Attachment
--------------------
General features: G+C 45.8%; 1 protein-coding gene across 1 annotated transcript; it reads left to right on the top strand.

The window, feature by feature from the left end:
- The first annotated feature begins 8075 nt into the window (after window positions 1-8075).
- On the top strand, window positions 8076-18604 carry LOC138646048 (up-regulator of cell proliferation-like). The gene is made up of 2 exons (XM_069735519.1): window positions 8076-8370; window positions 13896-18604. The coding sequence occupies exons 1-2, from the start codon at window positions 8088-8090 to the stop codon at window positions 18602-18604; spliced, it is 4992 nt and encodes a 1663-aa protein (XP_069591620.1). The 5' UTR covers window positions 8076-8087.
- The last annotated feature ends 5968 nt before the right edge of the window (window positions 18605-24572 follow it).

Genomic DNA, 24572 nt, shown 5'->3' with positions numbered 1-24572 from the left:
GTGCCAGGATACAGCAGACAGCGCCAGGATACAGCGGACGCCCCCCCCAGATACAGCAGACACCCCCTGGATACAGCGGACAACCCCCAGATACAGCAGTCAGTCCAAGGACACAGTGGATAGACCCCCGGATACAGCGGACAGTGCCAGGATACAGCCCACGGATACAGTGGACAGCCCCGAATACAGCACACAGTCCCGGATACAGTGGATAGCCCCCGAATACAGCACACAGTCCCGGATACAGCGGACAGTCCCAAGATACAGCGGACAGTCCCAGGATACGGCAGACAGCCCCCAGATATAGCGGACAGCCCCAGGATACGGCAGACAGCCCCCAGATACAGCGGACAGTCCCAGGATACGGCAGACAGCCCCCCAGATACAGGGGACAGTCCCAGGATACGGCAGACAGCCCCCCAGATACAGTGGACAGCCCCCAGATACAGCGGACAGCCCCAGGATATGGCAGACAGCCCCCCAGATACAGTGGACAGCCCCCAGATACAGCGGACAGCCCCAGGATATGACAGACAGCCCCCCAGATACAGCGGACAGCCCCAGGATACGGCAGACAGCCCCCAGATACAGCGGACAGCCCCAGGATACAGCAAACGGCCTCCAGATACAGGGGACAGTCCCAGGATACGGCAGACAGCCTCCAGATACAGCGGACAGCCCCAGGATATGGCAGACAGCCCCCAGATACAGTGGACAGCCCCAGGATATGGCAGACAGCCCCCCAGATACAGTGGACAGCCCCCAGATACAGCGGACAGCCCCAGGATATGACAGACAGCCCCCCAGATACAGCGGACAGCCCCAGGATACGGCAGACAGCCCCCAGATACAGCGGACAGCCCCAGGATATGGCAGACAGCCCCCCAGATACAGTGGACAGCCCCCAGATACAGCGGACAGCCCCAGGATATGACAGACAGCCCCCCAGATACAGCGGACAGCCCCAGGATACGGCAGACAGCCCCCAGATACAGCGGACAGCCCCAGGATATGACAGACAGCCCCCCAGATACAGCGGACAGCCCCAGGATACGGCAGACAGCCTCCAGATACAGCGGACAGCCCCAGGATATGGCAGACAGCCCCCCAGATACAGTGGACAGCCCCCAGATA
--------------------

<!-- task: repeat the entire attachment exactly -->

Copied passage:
General features: G+C 45.8%; 1 protein-coding gene across 1 annotated transcript; it reads left to right on the top strand.

The window, feature by feature from the left end:
- The first annotated feature begins 8075 nt into the window (after window positions 1-8075).
- On the top strand, window positions 8076-18604 carry LOC138646048 (up-regulator of cell proliferation-like). The gene is made up of 2 exons (XM_069735519.1): window positions 8076-8370; window positions 13896-18604. The coding sequence occupies exons 1-2, from the start codon at window positions 8088-8090 to the stop codon at window positions 18602-18604; spliced, it is 4992 nt and encodes a 1663-aa protein (XP_069591620.1). The 5' UTR covers window positions 8076-8087.
- The last annotated feature ends 5968 nt before the right edge of the window (window positions 18605-24572 follow it).

Genomic DNA, 24572 nt, shown 5'->3' with positions numbered 1-24572 from the left:
GTGCCAGGATACAGCAGACAGCGCCAGGATACAGCGGACGCCCCCCCCAGATACAGCAGACACCCCCTGGATACAGCGGACAACCCCCAGATACAGCAGTCAGTCCAAGGACACAGTGGATAGACCCCCGGATACAGCGGACAGTGCCAGGATACAGCCCACGGATACAGTGGACAGCCCCGAATACAGCACACAGTCCCGGATACAGTGGATAGCCCCCGAATACAGCACACAGTCCCGGATACAGCGGACAGTCCCAAGATACAGCGGACAGTCCCAGGATACGGCAGACAGCCCCCAGATATAGCGGACAGCCCCAGGATACGGCAGACAGCCCCCAGATACAGCGGACAGTCCCAGGATACGGCAGACAGCCCCCCAGATACAGGGGACAGTCCCAGGATACGGCAGACAGCCCCCCAGATACAGTGGACAGCCCCCAGATACAGCGGACAGCCCCAGGATATGGCAGACAGCCCCCCAGATACAGTGGACAGCCCCCAGATACAGCGGACAGCCCCAGGATATGACAGACAGCCCCCCAGATACAGCGGACAGCCCCAGGATACGGCAGACAGCCCCCAGATACAGCGGACAGCCCCAGGATACAGCAAACGGCCTCCAGATACAGGGGACAGTCCCAGGATACGGCAGACAGCCTCCAGATACAGCGGACAGCCCCAGGATATGGCAGACAGCCCCCAGATACAGTGGACAGCCCCAGGATATGGCAGACAGCCCCCCAGATACAGTGGACAGCCCCCAGATACAGCGGACAGCCCCAGGATATGACAGACAGCCCCCCAGATACAGCGGACAGCCCCAGGATACGGCAGACAGCCCCCAGATACAGCGGACAGCCCCAGGATATGGCAGACAGCCCCCCAGATACAGTGGACAGCCCCCAGATACAGCGGACAGCCCCAGGATATGACAGACAGCCCCCCAGATACAGCGGACAGCCCCAGGATACGGCAGACAGCCCCCAGATACAGCGGACAGCCCCAGGATATGACAGACAGCCCCCCAGATACAGCGGACAGCCCCAGGATACGGCAGACAGCCTCCAGATACAGCGGACAGCCCCAGGATATGGCAGACAGCCCCCCAGATACAGTGGACAGCCCCCAGATA